9 Horror Musicals to Jazz Up Your Halloween
Maybe you’re tired of the same selection of classic slasher movies being presented as ‘essential viewing’ every year. Perhaps you’re fed up with video essays about the ‘scariest found footage movie you’ve never seen’ (although The Poughkeepsie Tapes would be my recommendation). One way or another, you’re looking for something with a beat, something you can sing along to. Let’s find a tune and enjoy some off-kilter musicals!
REPO! THE GENETIC OPERA
Appearing 2 years before the similarly names and themed sci-fi actioner Repo Men, this oddball offering is primarily about a company who will sell you replacement organs…but repossess them if you can’t pay. What lands this rock opera early on the list is the kitchen sink approach to storytelling. The dystopian landscape features stories about entrapped girls with blood disease and surgical addiction. It is elevated by the inclusion of Anthony Head of Buffy the Vampire Slayer fame.
SWEENEY TODD: THE DEMON BARBER OF FLEET STREET
Whilst we don’t believe that Tim Burton’s highly stylised cinematic adaptation quite sticks the landing, there’s enough of the Broadway musical classic to make it worthwhile. The nightmarish story concerns the deranged Benjamin Barker taking on the identity of Sweeney Todd in a bid to avenge the death of his wife. As a barber Todd lures his victims into his chair so he can slip their throats and dumps their bodies into his neighbours pie shop where they’re chopped up for meat. It’s heavy on the spilled blood but has a striking fantasy aesthetic and impassioned performances.
THE HAPPINESS OF THE KATAKURIS
Trust Japan to turn in something utterly unique, horrifying and delightful all at once. The underdog family of the Katakuris try to turn their luck around by opening a bed-and-breakfast at the base of Mount Fuji and on the site on a garbage dump. Their bad luck continues when their guests keep turning up dead. Attempts to cover up the carnage snowball into more problems including rumbling volcanoes, nightmare claymation encounters and weirdly upbeat musical numbers.
LITTLE SHOP OF HORRORS
The late, great Howard Ashman, who penned songs The Little Mermaid, Aladdin, Beauty and the Beast and more launched his career skywards with his off-broadway musical adaption of a Roger Corman schlock horror. Focusing on characters who yearned for a simple, comfortable and normal life opened up the sci-fi horror musical to a wide audience, with the Frank Oz big screen version perfectly capturing the camp delight. The nervous Seymour happens across an alien plant they could be his ticket to life on easy street and capture the attention of shy co-worker Audrey. If only the plant didn’t need fresh, human blood to thrive. Fortunately for Seymour, Audrey’s abusive boyfriend might be looking like plant food. Camp, fun and colourful and always wonderful.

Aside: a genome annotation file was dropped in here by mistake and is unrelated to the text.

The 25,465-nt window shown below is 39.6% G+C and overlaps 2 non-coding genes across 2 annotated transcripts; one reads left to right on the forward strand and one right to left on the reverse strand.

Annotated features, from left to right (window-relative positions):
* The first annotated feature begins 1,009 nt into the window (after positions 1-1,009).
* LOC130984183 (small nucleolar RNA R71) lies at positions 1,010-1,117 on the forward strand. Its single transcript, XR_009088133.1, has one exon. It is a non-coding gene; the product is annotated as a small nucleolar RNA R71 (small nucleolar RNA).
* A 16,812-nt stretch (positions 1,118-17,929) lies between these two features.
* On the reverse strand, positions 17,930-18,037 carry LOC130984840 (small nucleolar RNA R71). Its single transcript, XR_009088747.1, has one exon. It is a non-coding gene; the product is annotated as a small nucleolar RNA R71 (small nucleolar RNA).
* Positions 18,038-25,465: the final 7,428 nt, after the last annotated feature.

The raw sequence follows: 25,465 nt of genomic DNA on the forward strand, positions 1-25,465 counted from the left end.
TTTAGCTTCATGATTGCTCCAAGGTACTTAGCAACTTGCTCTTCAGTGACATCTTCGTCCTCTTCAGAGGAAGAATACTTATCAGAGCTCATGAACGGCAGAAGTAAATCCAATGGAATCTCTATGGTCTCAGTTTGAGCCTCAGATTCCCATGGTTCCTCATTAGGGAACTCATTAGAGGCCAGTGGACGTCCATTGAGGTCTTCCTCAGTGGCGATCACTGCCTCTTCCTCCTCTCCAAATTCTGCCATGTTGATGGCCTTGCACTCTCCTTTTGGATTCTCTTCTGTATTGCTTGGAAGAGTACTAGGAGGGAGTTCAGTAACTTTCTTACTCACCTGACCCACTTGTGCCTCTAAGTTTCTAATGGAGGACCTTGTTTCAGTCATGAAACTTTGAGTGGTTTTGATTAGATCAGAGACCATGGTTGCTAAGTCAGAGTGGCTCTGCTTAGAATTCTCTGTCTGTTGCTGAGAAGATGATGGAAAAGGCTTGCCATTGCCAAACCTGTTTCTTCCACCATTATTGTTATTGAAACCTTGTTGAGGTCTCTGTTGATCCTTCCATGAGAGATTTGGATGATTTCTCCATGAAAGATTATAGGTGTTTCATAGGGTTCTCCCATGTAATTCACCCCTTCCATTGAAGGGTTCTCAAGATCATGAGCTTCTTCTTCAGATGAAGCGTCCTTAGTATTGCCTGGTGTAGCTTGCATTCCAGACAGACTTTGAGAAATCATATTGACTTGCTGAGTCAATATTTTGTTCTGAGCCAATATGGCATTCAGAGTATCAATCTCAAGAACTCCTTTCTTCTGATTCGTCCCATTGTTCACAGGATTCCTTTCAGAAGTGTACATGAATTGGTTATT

This is an oddity for the list, as it’s less blood-and-guts and more Lynch-esque psychological nightmare of murder, celebrity and weird wooden babies. From cult pop-art musicians Sparks, the subject of recent Edgar Wright documentary The Sparks Brothers, their musical debut Annette is not anything you expected to see. This could be the musical numbers being interspersed through scenes of sweaty Adam Driver oral sex, childbirth, obscene stand-up comedy and tragic death. With Sparks providing the music, it’s certainly catchy…and weirdly unsettling.
THE ROCKY HORROR PICTURE SHOW
You knew this would be on the list. I knew this would be on the list. Let’s put it on the list.
The first thing that comes to mind when people talk about horror themed musicals, The Rocky Horror Picture Show is the textbook cult favourite. When the wholesome and newly engaged all-American couple Brad and Janet break down in the middle of nowhere they seek assistance from the creepy house on the hill. They find it populated by transvestite aliens indulging in decadent parties, drawing Brad and Janet into a night that will challenge their perceptions of sex, gender and themselves. The songs are undeniably catchy and it’s a glorious celebration of B-grade sci-fi movies of decades past.
It’s a musical. It’s horrifying.
THE NIGHTMARE BEFORE CHRISTMAS and CORPSE BRIDE
If you need something more family friendly, either one of these Henry Selick or Tim Burton claymation classics is perfect. They’re similar in style and aesthetic, as all the characters were created by Burton, and feature songs penned by Danny Elfman. Each has their own special moments, and while A Nightmare Before Christmas is certainly the strongest of the two they’re both worth dimming the lights and enjoying the colourful underworlds and their oddball characters.
PHANTOM OF THE OPERA
This is kinda here because it’s expected…it may reflect some of the shine from the Broadway Musical on which it is based, but it is not a good movie. Casting a singer in the title role would have been a good start, instead we get Gerard Butler shouting lyrics at us. No, skip the 2004 movie and go straight to the source. Find a copy of the original cast and just watch that.
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